What does Ham do to try to help? Does he succeed? (killed by wave, 865)

What indications are there that the lone man on the wreck might be Steerforth? Why do you think he has returned to Yarmouth?

How is the death of Steerforth described? Is it ironic--or fitting--that Ham has died trying to save the life of the man who has blighted his own?

Chapter 56: The New Wound, and the Old

Who announces Steerforth's death to Mrs. Steerforth? (867) Does this seem appropriate? What does it enable David to observe?

How does Rosa Dartle respond to the news of his death? Whom does she berate? (his mother, 871)

What emotions does Rosa retain toward Steerforth? What account does she give of their prior relationship?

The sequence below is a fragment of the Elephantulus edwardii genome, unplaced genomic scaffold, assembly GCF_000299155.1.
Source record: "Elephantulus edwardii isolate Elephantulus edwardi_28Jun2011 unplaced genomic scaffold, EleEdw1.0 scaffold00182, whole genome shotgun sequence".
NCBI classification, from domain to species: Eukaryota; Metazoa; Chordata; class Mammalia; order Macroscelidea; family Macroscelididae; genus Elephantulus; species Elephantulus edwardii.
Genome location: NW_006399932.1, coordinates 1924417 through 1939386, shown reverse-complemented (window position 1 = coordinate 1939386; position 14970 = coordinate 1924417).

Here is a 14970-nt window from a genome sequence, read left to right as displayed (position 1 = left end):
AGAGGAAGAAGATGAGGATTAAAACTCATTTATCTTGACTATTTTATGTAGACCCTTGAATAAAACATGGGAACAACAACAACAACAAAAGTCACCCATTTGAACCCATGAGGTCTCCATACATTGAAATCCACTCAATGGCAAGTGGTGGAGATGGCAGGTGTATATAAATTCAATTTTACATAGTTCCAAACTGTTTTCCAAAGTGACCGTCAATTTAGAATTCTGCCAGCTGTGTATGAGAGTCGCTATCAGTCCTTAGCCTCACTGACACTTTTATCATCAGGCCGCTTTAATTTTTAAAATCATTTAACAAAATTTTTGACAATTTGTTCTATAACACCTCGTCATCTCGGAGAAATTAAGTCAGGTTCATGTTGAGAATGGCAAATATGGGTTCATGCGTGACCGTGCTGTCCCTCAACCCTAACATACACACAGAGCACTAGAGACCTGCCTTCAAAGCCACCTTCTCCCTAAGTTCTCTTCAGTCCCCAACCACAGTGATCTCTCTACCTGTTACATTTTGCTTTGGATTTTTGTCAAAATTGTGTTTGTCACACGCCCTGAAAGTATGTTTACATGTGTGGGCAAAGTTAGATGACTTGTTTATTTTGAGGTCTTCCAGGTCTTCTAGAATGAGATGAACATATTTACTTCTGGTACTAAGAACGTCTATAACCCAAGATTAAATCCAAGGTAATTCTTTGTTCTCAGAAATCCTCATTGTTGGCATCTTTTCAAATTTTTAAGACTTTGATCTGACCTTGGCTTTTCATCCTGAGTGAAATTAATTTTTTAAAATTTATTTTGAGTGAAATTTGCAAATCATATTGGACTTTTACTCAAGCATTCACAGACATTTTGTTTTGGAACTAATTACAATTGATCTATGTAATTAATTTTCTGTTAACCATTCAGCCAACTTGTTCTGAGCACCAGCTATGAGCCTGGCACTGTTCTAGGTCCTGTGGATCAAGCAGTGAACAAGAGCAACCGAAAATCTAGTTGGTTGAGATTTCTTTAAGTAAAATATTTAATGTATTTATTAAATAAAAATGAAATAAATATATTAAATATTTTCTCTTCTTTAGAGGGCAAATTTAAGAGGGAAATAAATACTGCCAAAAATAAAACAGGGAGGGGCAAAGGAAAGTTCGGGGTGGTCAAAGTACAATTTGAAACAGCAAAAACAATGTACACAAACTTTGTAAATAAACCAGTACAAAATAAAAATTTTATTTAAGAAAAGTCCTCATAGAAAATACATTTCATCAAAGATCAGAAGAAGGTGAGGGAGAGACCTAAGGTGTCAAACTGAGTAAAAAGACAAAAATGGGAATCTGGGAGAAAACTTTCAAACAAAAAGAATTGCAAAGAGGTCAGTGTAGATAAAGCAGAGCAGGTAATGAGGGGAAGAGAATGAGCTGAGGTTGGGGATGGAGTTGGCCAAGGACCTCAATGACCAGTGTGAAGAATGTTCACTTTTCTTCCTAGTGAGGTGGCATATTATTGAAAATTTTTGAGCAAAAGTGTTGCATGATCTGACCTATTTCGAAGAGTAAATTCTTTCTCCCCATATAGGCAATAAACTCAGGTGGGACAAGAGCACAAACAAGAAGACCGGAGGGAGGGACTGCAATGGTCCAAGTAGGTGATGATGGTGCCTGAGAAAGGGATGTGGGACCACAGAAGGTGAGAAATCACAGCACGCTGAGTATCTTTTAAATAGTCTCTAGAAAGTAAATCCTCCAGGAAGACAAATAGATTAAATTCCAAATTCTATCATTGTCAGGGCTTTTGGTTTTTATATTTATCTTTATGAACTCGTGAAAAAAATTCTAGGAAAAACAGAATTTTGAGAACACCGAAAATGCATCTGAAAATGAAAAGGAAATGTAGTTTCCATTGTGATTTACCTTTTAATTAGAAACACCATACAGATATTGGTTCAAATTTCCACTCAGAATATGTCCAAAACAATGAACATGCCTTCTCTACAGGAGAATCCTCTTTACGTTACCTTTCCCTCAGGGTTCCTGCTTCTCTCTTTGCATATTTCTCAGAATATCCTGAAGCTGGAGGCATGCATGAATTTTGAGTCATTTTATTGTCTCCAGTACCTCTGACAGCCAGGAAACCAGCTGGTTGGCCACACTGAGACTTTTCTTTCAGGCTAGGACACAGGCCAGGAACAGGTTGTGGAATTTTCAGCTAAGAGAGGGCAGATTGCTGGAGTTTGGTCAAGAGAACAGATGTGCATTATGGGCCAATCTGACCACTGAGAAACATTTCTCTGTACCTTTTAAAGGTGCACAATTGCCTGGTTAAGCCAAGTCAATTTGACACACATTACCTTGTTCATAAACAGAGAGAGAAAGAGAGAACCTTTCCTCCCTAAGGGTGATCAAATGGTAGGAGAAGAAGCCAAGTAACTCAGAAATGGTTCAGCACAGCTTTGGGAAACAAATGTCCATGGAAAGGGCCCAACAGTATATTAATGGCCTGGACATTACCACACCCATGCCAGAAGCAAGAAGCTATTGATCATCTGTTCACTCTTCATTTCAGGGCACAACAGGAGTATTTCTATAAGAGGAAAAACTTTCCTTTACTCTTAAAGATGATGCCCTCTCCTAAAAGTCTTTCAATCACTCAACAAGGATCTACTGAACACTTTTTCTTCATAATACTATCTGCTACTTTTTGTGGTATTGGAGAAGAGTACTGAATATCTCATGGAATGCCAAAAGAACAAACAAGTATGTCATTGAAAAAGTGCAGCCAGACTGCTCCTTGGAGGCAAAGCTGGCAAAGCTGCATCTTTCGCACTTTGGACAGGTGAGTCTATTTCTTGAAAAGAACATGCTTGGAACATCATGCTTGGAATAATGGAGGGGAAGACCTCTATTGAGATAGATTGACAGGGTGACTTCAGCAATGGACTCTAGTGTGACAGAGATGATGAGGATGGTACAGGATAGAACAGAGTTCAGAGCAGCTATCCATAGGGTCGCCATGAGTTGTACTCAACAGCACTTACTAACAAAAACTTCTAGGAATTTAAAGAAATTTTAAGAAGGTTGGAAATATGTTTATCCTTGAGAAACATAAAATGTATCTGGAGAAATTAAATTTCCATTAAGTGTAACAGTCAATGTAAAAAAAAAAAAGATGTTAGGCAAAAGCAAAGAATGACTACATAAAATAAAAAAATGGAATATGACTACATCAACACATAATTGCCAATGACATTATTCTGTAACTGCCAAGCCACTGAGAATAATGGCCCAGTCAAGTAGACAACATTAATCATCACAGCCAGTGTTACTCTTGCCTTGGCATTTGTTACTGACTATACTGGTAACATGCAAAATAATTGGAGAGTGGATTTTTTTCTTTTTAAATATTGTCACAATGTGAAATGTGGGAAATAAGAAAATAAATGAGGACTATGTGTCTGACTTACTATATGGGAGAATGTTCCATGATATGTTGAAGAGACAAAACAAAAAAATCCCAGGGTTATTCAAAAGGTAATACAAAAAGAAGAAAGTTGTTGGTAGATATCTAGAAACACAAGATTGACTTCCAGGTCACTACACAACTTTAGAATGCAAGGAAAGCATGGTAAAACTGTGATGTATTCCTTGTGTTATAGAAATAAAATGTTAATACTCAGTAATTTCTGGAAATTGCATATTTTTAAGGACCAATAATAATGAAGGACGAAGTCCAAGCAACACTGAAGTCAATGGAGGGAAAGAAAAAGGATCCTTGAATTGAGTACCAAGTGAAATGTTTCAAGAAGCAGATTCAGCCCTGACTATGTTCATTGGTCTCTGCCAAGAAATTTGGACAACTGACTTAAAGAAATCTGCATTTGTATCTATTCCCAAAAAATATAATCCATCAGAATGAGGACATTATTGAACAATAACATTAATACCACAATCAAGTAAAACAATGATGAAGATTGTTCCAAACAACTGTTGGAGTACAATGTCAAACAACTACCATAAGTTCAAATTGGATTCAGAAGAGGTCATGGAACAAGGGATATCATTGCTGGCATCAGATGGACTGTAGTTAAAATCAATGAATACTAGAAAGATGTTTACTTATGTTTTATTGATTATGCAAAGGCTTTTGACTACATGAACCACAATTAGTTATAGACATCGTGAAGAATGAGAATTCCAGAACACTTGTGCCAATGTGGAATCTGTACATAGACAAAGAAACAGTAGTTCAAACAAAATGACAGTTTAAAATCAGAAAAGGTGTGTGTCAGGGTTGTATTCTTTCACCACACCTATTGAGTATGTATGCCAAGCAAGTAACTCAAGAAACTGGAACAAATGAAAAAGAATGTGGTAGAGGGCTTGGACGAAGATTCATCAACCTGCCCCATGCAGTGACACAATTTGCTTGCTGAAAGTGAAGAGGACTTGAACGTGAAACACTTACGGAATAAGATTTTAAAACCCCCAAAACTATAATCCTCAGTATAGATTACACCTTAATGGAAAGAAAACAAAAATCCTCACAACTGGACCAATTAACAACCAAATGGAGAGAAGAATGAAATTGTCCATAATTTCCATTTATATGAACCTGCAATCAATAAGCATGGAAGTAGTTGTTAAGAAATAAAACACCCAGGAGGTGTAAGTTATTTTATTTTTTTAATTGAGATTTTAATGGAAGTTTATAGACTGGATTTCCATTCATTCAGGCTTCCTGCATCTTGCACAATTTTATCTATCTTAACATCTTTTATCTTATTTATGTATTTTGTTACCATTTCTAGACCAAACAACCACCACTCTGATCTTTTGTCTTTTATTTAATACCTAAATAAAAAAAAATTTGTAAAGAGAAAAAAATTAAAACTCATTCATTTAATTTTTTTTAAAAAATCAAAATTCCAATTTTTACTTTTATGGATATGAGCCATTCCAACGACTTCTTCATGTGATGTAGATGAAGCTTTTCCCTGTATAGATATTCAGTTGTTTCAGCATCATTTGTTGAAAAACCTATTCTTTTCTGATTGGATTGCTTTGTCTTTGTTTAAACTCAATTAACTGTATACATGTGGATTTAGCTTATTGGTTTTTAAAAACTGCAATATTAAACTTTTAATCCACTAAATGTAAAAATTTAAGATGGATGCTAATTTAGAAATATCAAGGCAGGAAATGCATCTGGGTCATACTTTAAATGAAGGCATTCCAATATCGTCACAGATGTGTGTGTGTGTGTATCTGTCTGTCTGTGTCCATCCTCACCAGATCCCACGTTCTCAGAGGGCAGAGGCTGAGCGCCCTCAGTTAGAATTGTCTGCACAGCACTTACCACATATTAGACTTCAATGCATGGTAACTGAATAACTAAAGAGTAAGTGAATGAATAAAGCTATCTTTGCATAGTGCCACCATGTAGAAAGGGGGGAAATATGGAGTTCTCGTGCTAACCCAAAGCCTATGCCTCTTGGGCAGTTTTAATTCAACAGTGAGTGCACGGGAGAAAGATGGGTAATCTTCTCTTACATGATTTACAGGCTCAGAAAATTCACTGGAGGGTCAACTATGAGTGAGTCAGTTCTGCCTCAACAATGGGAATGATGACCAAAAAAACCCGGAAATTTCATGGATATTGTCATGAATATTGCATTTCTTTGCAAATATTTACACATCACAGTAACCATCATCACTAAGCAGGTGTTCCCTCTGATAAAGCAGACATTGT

How does Mrs. Steerforth respond to the news of her son's death?

Chapter 57: The Emigrants

What legal events threaten Mr. Micawber’s departure, and how are these settled? Who is responsible for constraining Mr. Micawber for debt? (Heep, 882)

What messages is David able to bring and receive from Mr. Peggotty and Emily before they depart? Who accompanies them? (Mrs. Gummage and Martha)

Does David bid farewell to Emily? (waves) What reason does he give for refraining?

Why do you think the novel does not include a reconciliation between Ham and Emily?

Chapter 58: Absence

Where does David travel to escape from his sorrow over Dora’s death, and to reflect? (Alps, 887) How has he been able to afford this trip?

What is the content of Agnes’s letters to him?

To what kind of writing does he turn, and who helps him publish his new book? (Traddles) What reception does it bring?

What does he now realize are his feelings for Agnes? Why does he neither tell her this, nor return home? (890)